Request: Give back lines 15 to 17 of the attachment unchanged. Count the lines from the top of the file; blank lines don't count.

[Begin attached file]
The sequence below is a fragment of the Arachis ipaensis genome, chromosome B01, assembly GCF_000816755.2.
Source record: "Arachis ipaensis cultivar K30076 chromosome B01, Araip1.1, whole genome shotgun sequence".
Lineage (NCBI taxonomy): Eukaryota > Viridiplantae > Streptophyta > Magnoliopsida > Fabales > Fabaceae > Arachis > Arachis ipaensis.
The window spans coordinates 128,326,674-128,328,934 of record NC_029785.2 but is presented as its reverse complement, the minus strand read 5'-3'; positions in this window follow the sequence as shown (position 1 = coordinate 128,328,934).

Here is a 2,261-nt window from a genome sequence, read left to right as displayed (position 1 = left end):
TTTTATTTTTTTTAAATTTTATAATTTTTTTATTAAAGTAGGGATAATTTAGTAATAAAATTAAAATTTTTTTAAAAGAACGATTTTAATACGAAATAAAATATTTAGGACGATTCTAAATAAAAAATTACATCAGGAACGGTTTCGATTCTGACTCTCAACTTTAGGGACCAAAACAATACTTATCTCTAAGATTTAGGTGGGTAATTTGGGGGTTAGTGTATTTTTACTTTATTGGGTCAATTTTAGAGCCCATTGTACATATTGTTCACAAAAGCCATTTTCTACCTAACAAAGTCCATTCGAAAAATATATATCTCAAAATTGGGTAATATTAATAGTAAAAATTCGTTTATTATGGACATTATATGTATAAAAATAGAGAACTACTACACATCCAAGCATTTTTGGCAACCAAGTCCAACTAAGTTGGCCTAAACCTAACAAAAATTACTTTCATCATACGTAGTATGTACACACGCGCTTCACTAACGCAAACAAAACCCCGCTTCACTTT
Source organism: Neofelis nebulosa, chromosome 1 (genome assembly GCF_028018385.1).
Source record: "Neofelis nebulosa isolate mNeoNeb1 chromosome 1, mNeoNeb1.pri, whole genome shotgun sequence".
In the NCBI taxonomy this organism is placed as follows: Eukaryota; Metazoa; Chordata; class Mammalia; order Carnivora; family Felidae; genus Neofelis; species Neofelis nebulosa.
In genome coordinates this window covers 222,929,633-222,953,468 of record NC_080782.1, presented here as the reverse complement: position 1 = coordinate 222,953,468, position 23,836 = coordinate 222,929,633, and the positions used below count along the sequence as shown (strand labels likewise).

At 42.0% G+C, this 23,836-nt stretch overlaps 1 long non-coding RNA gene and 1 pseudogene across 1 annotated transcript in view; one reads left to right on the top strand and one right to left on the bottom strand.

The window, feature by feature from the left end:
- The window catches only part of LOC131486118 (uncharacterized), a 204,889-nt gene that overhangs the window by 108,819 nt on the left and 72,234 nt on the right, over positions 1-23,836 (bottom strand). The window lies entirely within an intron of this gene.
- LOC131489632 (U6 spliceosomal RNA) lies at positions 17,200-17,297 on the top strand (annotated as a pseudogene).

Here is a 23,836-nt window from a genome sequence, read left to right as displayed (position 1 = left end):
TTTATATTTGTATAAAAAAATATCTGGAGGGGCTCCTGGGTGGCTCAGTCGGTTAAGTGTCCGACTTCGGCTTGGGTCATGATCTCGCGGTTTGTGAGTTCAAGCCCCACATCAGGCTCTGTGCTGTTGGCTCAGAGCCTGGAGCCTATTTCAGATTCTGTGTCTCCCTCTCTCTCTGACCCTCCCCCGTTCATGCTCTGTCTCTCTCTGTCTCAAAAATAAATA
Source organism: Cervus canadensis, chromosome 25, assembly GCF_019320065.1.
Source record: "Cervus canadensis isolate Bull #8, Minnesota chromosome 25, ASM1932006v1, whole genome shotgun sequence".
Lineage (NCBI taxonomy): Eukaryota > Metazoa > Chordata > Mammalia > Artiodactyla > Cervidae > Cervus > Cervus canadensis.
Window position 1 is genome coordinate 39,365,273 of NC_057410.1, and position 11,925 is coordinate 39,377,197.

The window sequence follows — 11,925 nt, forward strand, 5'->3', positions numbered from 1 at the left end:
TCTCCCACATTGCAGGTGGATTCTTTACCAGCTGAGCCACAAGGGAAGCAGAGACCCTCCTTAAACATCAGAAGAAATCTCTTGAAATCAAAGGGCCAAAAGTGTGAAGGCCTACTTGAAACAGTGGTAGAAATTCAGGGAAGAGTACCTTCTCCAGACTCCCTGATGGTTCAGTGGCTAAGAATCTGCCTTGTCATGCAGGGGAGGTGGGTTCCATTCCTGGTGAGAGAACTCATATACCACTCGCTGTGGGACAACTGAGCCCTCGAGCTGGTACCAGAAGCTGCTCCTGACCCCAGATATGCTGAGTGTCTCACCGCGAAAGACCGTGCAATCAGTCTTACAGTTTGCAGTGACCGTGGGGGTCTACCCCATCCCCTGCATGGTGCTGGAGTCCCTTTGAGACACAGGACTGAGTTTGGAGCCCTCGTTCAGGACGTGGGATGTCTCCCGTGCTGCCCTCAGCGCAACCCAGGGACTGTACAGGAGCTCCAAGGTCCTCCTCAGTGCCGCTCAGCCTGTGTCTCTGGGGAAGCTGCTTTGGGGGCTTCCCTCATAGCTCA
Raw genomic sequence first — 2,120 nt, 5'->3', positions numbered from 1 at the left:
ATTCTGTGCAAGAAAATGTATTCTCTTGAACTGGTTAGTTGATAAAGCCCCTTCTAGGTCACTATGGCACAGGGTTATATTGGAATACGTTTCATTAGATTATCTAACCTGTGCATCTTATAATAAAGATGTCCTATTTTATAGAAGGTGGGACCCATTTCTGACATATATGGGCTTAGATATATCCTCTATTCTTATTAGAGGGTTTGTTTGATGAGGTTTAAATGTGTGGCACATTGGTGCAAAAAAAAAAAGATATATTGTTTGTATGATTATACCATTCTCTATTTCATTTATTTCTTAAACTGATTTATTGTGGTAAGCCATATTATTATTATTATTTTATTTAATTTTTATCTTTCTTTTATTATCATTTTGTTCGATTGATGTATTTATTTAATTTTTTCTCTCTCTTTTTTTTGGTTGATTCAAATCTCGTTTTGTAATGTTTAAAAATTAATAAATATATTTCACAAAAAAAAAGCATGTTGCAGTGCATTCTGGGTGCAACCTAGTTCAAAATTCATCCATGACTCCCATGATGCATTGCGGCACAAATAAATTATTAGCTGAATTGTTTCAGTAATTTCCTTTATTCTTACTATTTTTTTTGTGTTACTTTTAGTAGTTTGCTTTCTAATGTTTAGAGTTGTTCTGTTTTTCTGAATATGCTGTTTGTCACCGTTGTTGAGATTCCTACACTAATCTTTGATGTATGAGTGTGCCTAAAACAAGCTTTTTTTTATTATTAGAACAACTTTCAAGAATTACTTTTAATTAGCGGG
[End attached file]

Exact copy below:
Here is a 23,836-nt window from a genome sequence, read left to right as displayed (position 1 = left end):
TTTATATTTGTATAAAAAAATATCTGGAGGGGCTCCTGGGTGGCTCAGTCGGTTAAGTGTCCGACTTCGGCTTGGGTCATGATCTCGCGGTTTGTGAGTTCAAGCCCCACATCAGGCTCTGTGCTGTTGGCTCAGAGCCTGGAGCCTATTTCAGATTCTGTGTCTCCCTCTCTCTCTGACCCTCCCCCGTTCATGCTCTGTCTCTCTCTGTCTCAAAAATAAATA
Source organism: Cervus canadensis, chromosome 25, assembly GCF_019320065.1.